Modern Slavery Act compliance guide welcomed by Law Council
The Law Council of Australia has welcomed the release of detailed reporting entity guidance measures for the Modern Slavery Act 2018, which will assist organisations with compliance.
The guidance, released by the Department of Home Affairs today, further establishes Australia as a world-leader in combatting modern slavery practices. It follows a period of close consultation with key stakeholders, including the Law Council.
Law Council President, Arthur Moses SC, said given the widespread global nature of modern slavery, the guidance should be a “living document”, reviewed and regularly updated to remain relevant, accessible and informative.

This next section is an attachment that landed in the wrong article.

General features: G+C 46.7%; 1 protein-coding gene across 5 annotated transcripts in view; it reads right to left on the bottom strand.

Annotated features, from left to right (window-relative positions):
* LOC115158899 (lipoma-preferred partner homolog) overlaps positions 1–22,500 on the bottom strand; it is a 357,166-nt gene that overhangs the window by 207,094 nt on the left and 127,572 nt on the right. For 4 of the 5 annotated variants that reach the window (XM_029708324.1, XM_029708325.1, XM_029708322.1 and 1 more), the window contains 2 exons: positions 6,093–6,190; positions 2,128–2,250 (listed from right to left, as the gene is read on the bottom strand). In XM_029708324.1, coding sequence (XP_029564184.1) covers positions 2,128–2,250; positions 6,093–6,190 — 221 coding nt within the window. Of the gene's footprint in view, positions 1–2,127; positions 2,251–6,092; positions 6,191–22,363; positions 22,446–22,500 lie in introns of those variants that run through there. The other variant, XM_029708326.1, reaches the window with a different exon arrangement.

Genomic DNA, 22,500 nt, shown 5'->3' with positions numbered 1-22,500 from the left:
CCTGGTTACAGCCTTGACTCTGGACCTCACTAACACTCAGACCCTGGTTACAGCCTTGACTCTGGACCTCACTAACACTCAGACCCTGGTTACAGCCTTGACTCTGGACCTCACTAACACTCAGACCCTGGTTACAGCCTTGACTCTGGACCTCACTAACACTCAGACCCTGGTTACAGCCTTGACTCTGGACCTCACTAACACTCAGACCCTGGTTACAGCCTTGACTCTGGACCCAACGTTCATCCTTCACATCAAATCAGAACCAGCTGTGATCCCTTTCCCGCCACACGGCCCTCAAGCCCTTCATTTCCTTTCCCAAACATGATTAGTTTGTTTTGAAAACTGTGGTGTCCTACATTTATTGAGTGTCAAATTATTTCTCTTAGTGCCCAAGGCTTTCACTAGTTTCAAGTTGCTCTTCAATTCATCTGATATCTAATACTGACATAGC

“Too often we are tempted to think of slavery as a relic of the past, but the truth is it’s a problem alive and well,” Mr Moses SC said.
“The United Nations has estimated there are more than 40 million victims of modern slavery worldwide. Around 25 million are estimated to be exploited through global supply chains.
“More than half of all modern slavery victims are estimated to live in the Asia-Pacific region, where the supply chains of many large Australian businesses are concentrated. This means the risk of exposure to modern slavery is a very real and current problem for businesses.
“Modern slavery in supply chains also distorts global markets, undercuts responsible businesses, and poses significant legal and reputational risks for companies.
“The Law Council commends the Federal Government for the steps it is taking to stamp out this insidious practice, which represents a false economy based on human misery.”
The Law Council believes the guidance is useful and comprehensive.
As the legislation moves into its second year the guidance could usefully be expanded and the Law Council looks forward to ongoing consultation with the department.
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